PNG-China: What’s to gain in any policing deal?

2024 05 09
It seems we’ll be hearing more about this prospective arrangement.

A report emerged in the Sydney Morning Herald at the weekend that PNG officials made a last-minute decision not to sign a proposed policing agreement with China. This followed lobbying from Australia ahead of a visit by Prime Minister Anthony Albanese last month to mark ANZAC Day with a trek on the famous Kokoda trail. But this is unlikely to be the end of speculation about the potential policing agreement with China. As one PNG official was quoted in the newspaper report, “It hasn’t been put to rest; it has been shelved.”

So why would Papua New Guinea consider signing a policing deal with China?

A visit by China’s Foreign Minister Wang Yi to Port Moresby last month saw several other memorandums of understanding signed, intended to set broad frameworks for cooperation on issues relating to agricultural trade, information, communication and technology, as well as humanitarian aid and disaster relief. The nature of these MOU’s aligns with PNG’s preferred sectors of development, particularly with the Marape government’s intention to unlock agricultural production and export as the main economic driver.

The policing agreement was discussed as part of these negotiations. But it would no doubt have been controversial.

In his address to the Lowy Institute in December last year, Prime Minister James Marape stated that PNG’s security partner of choice would be Australia, and the country would focus more on growing commerce and trade with China. Should Marape now go on to sign a police arrangement with China, he would have to deal with optics of clearly back-tracking on his own words. This would no doubt affect confidence in future dealings by PNG with bilateral partners.

PNG’s stance on cooperation with foreign police has been firm about the roles that are played.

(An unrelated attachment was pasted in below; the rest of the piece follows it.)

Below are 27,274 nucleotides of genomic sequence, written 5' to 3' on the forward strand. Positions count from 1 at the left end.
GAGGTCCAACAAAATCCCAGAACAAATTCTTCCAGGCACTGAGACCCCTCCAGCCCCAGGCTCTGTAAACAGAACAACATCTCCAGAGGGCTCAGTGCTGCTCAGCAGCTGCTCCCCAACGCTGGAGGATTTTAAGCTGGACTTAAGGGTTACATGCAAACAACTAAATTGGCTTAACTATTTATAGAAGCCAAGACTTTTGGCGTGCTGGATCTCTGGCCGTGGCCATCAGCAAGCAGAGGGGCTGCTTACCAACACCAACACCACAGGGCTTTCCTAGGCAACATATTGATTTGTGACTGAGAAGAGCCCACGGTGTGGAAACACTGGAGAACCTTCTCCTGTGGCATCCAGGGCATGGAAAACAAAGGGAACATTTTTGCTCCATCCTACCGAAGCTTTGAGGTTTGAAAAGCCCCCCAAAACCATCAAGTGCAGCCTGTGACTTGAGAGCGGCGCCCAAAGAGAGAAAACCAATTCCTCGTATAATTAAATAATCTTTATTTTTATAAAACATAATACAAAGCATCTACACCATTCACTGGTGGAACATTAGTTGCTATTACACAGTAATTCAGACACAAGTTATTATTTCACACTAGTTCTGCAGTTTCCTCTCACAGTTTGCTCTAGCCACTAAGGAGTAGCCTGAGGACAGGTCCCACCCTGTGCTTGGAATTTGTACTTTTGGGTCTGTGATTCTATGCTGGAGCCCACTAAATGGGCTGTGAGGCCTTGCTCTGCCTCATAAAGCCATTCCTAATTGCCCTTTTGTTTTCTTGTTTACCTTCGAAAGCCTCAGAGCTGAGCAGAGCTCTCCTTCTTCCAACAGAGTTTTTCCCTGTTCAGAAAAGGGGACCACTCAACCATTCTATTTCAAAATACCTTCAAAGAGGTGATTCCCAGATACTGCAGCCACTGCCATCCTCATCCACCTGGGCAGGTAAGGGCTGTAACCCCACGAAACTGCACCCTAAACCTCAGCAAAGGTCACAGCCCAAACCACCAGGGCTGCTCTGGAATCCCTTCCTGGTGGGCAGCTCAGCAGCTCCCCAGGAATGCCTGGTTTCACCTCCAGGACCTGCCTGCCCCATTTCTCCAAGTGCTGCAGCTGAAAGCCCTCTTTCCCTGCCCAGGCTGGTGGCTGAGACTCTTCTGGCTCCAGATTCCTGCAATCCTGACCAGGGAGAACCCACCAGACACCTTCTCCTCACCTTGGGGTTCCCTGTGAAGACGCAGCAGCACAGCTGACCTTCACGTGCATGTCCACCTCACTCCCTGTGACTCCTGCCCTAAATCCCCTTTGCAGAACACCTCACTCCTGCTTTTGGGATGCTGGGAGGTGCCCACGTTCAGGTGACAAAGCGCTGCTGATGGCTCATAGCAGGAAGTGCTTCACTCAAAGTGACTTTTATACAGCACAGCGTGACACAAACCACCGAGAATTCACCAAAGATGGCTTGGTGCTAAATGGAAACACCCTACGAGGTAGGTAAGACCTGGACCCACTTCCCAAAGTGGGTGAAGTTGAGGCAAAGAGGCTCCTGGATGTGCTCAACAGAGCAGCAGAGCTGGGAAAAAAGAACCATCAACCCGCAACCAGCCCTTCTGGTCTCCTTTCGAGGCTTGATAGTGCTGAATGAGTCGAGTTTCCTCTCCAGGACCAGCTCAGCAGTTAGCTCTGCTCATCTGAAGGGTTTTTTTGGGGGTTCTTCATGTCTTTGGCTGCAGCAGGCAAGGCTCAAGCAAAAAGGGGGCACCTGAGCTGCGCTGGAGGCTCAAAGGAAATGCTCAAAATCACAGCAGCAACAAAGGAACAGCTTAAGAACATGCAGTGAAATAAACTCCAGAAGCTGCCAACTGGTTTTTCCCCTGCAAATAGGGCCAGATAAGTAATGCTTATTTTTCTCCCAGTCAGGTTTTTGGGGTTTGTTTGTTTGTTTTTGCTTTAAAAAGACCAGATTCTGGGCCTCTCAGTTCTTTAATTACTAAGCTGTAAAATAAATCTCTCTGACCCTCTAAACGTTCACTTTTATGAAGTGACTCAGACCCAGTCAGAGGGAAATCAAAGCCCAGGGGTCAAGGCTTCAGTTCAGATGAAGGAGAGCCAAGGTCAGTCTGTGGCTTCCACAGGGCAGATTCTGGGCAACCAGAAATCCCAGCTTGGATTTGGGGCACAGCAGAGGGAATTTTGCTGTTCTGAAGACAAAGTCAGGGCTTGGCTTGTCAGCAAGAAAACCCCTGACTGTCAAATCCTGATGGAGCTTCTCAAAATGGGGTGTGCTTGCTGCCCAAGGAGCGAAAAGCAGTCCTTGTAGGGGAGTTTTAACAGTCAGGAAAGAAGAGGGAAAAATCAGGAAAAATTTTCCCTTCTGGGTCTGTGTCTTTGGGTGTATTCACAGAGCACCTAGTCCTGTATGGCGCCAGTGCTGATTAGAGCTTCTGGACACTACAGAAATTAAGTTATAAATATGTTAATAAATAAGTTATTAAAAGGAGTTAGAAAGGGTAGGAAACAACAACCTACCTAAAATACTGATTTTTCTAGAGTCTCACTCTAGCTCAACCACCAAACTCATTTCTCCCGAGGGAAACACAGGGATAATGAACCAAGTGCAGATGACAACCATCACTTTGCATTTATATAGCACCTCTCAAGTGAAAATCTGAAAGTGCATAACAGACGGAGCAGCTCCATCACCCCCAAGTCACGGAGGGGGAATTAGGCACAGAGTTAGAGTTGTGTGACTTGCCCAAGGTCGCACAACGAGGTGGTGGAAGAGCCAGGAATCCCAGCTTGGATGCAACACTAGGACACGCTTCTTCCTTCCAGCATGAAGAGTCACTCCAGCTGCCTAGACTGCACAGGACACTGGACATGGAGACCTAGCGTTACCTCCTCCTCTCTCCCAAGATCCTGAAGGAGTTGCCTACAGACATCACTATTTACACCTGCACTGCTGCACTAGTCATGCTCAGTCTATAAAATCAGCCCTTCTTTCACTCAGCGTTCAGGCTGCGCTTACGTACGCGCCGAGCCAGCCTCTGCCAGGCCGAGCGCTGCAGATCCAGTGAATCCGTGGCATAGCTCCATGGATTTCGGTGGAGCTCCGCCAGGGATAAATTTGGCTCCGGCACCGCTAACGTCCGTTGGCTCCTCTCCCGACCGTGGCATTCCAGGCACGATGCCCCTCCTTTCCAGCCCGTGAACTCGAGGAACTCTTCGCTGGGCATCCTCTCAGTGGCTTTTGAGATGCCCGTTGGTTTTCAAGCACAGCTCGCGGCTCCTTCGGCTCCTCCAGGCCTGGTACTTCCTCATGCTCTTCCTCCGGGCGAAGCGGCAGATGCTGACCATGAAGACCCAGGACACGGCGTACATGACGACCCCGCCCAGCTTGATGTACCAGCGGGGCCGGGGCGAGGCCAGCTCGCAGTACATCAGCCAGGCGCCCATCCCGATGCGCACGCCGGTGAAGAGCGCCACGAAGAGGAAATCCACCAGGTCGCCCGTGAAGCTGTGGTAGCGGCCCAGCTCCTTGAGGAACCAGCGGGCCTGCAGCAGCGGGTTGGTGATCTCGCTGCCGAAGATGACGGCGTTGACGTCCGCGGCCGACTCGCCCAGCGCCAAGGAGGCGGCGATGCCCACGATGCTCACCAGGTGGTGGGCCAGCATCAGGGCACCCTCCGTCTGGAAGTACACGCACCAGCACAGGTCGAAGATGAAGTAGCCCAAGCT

If the policing pact was intended to be China’s bargain for entering into the economic partnership arrangements, deciding not to go ahead at this time has not scuppered the wider deals. But given Marape’s political position at home – where a vote of no-confidence is still in prospect – his preference might be forced to change to shore up support in his coalition, should China return offering sweeteners.

At a practical level, a policing deal with China would present problems. Having cooperation with two major powers (China and the United States) and one middle power (Australia) sounds great on paper – yet could be a nightmare for coordination. Security partners, whether in defence or law-enforcement, bring with them their own standards, operating procedures, and techniques. An extra partner in the mix adds to the complexities and frustration that needs to be overcome with PNG’s security practitioners before any real cooperative activities can be undertaken.

PNG’s stance on cooperation with foreign police has been firm about the roles that are played. Enforcement of domestic laws is the job of members of the Royal Papua New Guinea Constabulary. Foreign police – such as the Australian Federal Police – are present only in an advisory capacity. But in the case of China, unless the proposed agreement is published beforehand, much will be left to the imagination.

What should be assumed, as per PNG’s practices, is that the protection of sovereignty must be paramount. Any policing deal will be reflective of terms that are not legally binding but are intended to lay the overarching platform for binding implementation agreements to populated, fleshing out this cooperation.

But the advantage for PNG remains unclear. It is no secret that security has been the underlying catalyst for heightened geopolitical interests in the region over recent years – should PNG sign a policing deal with China, it would join Pacific Island countries such as Solomon Islands and Kiribati that have entered into similar security arrangements. That could alienate other partners.


Oliver (Oli) Nobetau is the 2024 FDC Pacific Fellow at the Lowy Institute. Working in the Institute’s Pacific Islands Program, he is on a one-year secondment from the Government of Papua New Guinea (PNG). To find out more, visit the Lowy Interpreter website.
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